I am a huge fan of Polaroid cameras.
In fact, the first camera I ever owned was a Polaroid camera, given to me in 1976, the year I turned 12. I still have the first photograph that I ever took: my backyard with my dogs (I had 9 at the time–yes, 9!) running around in various parts of the yard. It wasn’t cohesive or really that interesting, though the grass was a beautiful dark green and it looked like a lovely day. None of the dogs are looking at me and because it was from a distance, some of them were just little tiny dots in the yard. But the point is this: I have the first photo that I ever took. And as a photographer, that’s pretty neat to me.
I miss Polaroid film and was quite sad when it ceased production. Actually, a better word than sad would be disbelief. I was in disbelief. Literally. I didn’t believe it was going to happen. I had just gotten a new (old) SX-70 and was keen to start learning how to manipulate the film. I sincerely did not believe that something that was such a staple in American culture since the 1970s was going to go away. So I didn’t panic. I didn’t hoard film. I didn’t go on forums and cry due to my outrage. I didn’t do anything.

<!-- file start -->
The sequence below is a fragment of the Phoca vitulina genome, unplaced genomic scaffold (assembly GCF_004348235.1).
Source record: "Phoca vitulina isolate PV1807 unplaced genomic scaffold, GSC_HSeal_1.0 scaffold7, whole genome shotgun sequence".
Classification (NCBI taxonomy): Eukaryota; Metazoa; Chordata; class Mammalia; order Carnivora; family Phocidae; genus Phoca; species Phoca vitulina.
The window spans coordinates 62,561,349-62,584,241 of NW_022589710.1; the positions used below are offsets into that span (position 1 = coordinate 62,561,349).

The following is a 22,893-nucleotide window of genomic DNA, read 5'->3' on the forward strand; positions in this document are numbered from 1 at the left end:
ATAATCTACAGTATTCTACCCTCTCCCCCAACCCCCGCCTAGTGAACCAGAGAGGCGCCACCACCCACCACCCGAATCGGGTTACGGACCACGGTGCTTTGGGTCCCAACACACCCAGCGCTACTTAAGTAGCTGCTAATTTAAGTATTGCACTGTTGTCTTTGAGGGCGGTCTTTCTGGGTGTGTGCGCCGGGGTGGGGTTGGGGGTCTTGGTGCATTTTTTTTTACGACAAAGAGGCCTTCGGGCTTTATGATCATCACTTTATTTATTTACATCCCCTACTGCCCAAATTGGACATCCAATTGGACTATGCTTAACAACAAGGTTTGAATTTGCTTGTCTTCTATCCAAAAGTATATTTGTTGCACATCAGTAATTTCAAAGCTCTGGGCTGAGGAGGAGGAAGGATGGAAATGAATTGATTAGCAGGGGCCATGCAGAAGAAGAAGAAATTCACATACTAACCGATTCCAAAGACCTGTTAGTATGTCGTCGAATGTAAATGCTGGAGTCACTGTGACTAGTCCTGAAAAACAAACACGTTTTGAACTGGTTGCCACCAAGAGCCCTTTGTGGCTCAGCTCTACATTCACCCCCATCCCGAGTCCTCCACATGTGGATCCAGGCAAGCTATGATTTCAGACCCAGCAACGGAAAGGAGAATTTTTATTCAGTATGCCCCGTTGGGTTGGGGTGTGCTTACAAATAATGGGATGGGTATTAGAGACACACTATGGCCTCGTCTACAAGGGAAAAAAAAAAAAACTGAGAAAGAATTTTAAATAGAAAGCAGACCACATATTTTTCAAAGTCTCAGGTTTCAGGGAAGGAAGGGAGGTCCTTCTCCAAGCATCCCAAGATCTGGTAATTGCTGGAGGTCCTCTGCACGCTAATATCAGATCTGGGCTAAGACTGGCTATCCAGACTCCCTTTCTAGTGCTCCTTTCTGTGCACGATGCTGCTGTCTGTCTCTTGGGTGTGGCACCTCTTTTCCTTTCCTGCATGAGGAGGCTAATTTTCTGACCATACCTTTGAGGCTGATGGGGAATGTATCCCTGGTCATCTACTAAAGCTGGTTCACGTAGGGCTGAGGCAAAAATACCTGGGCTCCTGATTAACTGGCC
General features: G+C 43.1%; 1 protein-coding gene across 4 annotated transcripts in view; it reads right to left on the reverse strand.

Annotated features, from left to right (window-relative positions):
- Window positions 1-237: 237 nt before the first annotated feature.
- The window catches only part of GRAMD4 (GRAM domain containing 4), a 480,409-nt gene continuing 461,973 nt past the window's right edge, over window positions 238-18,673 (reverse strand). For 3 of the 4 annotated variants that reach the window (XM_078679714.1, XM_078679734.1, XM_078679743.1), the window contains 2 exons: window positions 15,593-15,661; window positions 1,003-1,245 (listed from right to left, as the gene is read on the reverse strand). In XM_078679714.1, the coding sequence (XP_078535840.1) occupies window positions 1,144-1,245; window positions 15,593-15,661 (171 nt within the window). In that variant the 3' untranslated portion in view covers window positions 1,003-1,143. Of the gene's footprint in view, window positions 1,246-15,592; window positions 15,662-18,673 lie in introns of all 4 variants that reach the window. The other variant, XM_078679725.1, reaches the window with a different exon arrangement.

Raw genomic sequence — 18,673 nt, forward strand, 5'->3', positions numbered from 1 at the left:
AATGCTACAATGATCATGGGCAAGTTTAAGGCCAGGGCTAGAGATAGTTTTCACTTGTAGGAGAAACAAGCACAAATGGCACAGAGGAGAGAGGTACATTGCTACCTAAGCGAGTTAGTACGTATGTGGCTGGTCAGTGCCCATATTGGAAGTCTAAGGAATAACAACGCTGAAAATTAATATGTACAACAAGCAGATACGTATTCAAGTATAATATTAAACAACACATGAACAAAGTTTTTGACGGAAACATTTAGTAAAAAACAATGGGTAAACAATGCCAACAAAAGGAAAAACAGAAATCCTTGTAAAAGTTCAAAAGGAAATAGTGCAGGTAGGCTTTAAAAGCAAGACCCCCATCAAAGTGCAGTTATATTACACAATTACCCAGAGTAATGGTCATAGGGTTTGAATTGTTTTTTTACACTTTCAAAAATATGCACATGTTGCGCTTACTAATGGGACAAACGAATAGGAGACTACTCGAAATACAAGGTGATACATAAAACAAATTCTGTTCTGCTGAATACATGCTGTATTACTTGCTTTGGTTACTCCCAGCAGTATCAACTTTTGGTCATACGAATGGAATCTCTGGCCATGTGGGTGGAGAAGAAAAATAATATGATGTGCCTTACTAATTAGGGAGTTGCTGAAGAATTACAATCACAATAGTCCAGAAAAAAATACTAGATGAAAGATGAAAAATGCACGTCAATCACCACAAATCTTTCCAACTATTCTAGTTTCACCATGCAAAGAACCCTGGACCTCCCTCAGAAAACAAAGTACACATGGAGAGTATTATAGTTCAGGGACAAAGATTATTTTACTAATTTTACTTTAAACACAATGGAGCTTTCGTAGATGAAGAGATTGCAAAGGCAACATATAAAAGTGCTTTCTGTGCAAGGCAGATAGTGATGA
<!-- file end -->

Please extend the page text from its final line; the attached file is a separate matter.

And then it was gone. Really. Gone.
Oh. What do I do now?
Fortunately not everyone remained in a blissful state of disbelief and some fine folks tried to save Polaroid film. And when they didn’t save it, they recreated it. If you haven’t seen it, I urge you to watch the wonderful documentary Time Zero: The Last Year of Polaroid Film. It’s really entertaining and tells the story of the Impossible Project, the ones who tried to recreate Polaroid film for those of us who weren’t ready for it to go away. It’s also gives a great history of Polaroid and its fearless leader, Edwin H. Land.
Do I like Impossible’s recreated version of Polaroid film? It’s okay. I find it to be much less of a sure thing and more hit-or-miss. It’s not Polaroid by any means, but it’s getting there. It’s way more expensive than Polaroid film was, but I will continue to support it because they are trying and they cared enough about instant photography not to let it die. I just ordered two more packs of it today after watching the film again last night with my photography students. I was re-inspired.
It’s important to note another company who is keeping instant photography going: Fuji. The Fujifilm INSTAX 210 camera is great and the photo quality is very similar to old Polaroid film. It’s cheaper, too, less than a dollar per photo compared to about 3.00 per photo with Impossible film.
So my love of instant photography continues some 39 years after I snapped my first photo and heard that wonderful whir of my Polaroid camera as the picture popped out. I will continue to support it as long as I can.
I owe Mr. Land a lot, after all.